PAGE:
Kidd's teammates and his coach, Danny Ainge, believe he has what
it takes to become one of the NBA's best all-time point guards.

Quickness has never been a concern for Kidd. He leads the
fastbreak as well as anyone. And his assists? Well, let's just say
his dishes are of the gourmet variety. He's second in the NBA with
more than nine assists per game.

Playing good defense is second nature. At the mid-point of the
season, Kidd was holding opposing teams' starting point guards to
just 8.9 points and 4.1 assists per game, That, to go along with a
36.6 shooting percentage.

There's no question, Kidd is an All-Star. So many aspects of his
game are so strong right now. He leads all point guards in the NBA
with 6.5 rebounds a game and his 2.24 steals per game are among
league leaders. It's hard to imagine that Kidd could add other
dimensions to his game. But if he wants to take the next step, he
knows he needs to keep improving.

No matter how many assists Kidd might get, how many rebounds he
snags or how many steals he adds to the box scores, the same
question keeps floating around: What about the points?

"If Jason could be more consistent with his shooting..." Ainge
says before pausing. "There's been nights when he's a very good
shooter and when he gets more consistent with that, he'll be a
superstar. Even without that, he's still a star."

Johnson says the strengths to Kidd's game won't suffer if he tries
to become more of an offensive-minded player.

"Sometimes, I think the only person holding himself back is
himself," the assistant coach says. "I think he holds himself back
sometimes by not taking a more aggressive role as a leader and
sometimes offensively. Hopefully that will come.

"He thinks the best thing for him is to take care of everyone
around him, and players appreciate guys like that who are looking
more for someone else rather than himself. But I've often stated
that being more aggressive will open up even more things for other
guys and his game will take off if he does that."

"I would like to score a lot more," Kidd admitted before the
All-Star break, "But there's a time and a need for that. On this
team, I don't have to do that, so I concentrate on what I do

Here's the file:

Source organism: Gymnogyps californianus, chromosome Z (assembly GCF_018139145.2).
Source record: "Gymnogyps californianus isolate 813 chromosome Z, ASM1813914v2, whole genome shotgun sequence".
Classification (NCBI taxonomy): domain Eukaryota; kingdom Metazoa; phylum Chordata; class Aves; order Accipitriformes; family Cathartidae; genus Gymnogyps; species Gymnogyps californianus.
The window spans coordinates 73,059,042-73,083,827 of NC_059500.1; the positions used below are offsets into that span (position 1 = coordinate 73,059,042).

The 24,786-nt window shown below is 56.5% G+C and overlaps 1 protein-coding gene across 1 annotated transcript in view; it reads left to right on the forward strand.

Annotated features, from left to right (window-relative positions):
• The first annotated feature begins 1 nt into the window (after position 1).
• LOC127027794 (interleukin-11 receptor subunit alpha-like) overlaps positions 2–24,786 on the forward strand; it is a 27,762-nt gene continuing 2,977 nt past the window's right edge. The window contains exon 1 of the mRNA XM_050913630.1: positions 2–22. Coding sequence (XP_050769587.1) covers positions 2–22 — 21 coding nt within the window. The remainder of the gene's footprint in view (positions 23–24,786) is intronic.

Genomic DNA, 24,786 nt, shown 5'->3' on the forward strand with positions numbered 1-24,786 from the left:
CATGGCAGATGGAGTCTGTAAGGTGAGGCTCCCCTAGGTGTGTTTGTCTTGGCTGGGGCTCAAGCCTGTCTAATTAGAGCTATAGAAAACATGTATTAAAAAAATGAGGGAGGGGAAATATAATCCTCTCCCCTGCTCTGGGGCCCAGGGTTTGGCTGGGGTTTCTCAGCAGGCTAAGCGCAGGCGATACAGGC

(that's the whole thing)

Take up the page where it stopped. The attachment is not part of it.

And that had been living up to the standard of the "Ultimate
Creator," a description that NBC commentator Bill Walton used to
describe Jason during the All-Star Game.

Since then, Kidd seems to have taken a new focus. It seems he
may have decided to fill the biggest void in his game. It seems he
might be a little tired of having the loose end of his game
mentioned again and again.

The new priority for the Suns guard: working on his shot.

"It's something that I'm focusing on," he says. "Especially
coming into the second half of the season, I want to score more.
And if I want to score more, I've got to practice shooting

The day after his one-one-one with Johnson, Kidd stayed around
after an afternoon practice and stroked long-range shot after
long-range shot. A couple hundred worth probably. That night, he
went out and scored a team-high 21 points in an 88-86 win over
Sacramento, the first game after the break.

"His game goes to another level if he hits a jump shot and makes
them defend him," Johnson says, "because so many teams have
defended him by playing him back and playing the pass. That's what
we've always talked about."

Apparently, Johnson is getting through. And so are others who
say Kidd doesn't shoot enough. Johnson wasn't the one who initiated
that impromptu shooting contest the day after the All-Star Game,
Kidd was.

Really, it's a no-lose situation for the Suns' point guard who
turns 25 next month. Whether he goes back to playing the role of
ultimate creator or keeps balancing that with a newfound will to
score, he's an All-Star. But he could be realizing that All-Star
status isn't enough to be mentioned with the Magics and Isiahs.

"There's a big difference between an All-Star and a superstar,"
Ainge says. "And I think that when Jason learns to shoot the ball
better and becomes an effective offensive player, that will raise
him to the next level."

Who knows? A few commercial deals may yet await.

Reprinted with permission of
Fastbreak magazine
, the official magazine of the Phoenix

Return to top of


  • Facebook
  • Twitter